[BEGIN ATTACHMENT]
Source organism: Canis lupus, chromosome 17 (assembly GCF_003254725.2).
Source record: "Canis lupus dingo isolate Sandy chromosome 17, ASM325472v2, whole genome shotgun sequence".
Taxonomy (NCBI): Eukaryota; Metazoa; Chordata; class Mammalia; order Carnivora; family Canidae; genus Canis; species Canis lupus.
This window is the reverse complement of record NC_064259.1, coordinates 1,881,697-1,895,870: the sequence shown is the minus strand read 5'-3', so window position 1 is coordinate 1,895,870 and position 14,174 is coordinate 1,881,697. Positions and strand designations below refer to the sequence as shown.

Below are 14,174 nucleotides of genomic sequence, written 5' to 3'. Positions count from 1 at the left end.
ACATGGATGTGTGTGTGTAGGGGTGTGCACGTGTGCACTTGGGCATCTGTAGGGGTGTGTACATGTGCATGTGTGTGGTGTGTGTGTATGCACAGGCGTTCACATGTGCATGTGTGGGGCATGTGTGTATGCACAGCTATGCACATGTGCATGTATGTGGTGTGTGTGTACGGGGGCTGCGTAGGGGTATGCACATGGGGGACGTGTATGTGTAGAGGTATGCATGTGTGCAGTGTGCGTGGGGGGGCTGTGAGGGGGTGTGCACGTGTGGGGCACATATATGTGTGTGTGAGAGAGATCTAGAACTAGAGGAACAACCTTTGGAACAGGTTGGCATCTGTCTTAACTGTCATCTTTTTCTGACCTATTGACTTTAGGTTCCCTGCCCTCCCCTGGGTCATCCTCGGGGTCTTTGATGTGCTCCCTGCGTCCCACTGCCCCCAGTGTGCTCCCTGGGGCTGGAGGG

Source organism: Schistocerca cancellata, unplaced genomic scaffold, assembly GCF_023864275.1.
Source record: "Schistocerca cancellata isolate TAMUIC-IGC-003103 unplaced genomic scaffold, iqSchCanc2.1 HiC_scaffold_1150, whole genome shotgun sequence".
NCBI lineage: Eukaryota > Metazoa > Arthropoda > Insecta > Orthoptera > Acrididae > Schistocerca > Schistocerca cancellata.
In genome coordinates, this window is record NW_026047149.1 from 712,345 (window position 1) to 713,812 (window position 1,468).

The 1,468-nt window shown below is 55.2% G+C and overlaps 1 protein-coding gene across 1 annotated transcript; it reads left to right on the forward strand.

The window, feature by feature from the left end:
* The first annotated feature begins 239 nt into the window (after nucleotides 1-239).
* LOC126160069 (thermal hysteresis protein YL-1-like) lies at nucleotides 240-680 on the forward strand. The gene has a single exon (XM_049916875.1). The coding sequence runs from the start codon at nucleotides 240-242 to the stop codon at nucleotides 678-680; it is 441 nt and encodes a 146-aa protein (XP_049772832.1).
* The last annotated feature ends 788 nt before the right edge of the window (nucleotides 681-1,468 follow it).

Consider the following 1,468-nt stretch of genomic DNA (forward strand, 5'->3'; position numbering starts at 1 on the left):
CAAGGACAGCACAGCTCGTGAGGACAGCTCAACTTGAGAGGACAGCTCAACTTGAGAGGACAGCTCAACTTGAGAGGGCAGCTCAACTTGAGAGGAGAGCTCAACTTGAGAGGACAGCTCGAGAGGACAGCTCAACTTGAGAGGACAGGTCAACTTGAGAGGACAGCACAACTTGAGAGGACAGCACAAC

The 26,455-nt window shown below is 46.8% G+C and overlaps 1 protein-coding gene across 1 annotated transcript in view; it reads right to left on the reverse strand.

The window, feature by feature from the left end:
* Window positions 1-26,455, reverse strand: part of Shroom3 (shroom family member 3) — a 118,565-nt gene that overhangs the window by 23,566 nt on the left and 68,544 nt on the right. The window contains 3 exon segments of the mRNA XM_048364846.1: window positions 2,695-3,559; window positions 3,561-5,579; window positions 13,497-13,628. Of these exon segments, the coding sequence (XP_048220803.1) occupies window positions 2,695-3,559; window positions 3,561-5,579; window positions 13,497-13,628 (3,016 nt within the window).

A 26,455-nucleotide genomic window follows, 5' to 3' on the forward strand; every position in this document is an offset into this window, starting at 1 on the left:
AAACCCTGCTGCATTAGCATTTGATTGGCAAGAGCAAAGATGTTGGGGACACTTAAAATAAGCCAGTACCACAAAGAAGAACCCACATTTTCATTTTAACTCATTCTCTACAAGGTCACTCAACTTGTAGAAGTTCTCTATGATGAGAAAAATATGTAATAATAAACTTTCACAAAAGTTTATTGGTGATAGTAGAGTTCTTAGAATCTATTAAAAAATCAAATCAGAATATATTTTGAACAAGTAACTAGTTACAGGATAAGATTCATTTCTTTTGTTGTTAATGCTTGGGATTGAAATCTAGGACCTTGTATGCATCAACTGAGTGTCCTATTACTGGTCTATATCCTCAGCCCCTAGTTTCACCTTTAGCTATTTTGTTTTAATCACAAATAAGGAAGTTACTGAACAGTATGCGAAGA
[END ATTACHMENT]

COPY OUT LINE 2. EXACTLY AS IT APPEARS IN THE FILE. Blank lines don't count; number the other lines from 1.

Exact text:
Source record: "Canis lupus dingo isolate Sandy chromosome 17, ASM325472v2, whole genome shotgun sequence".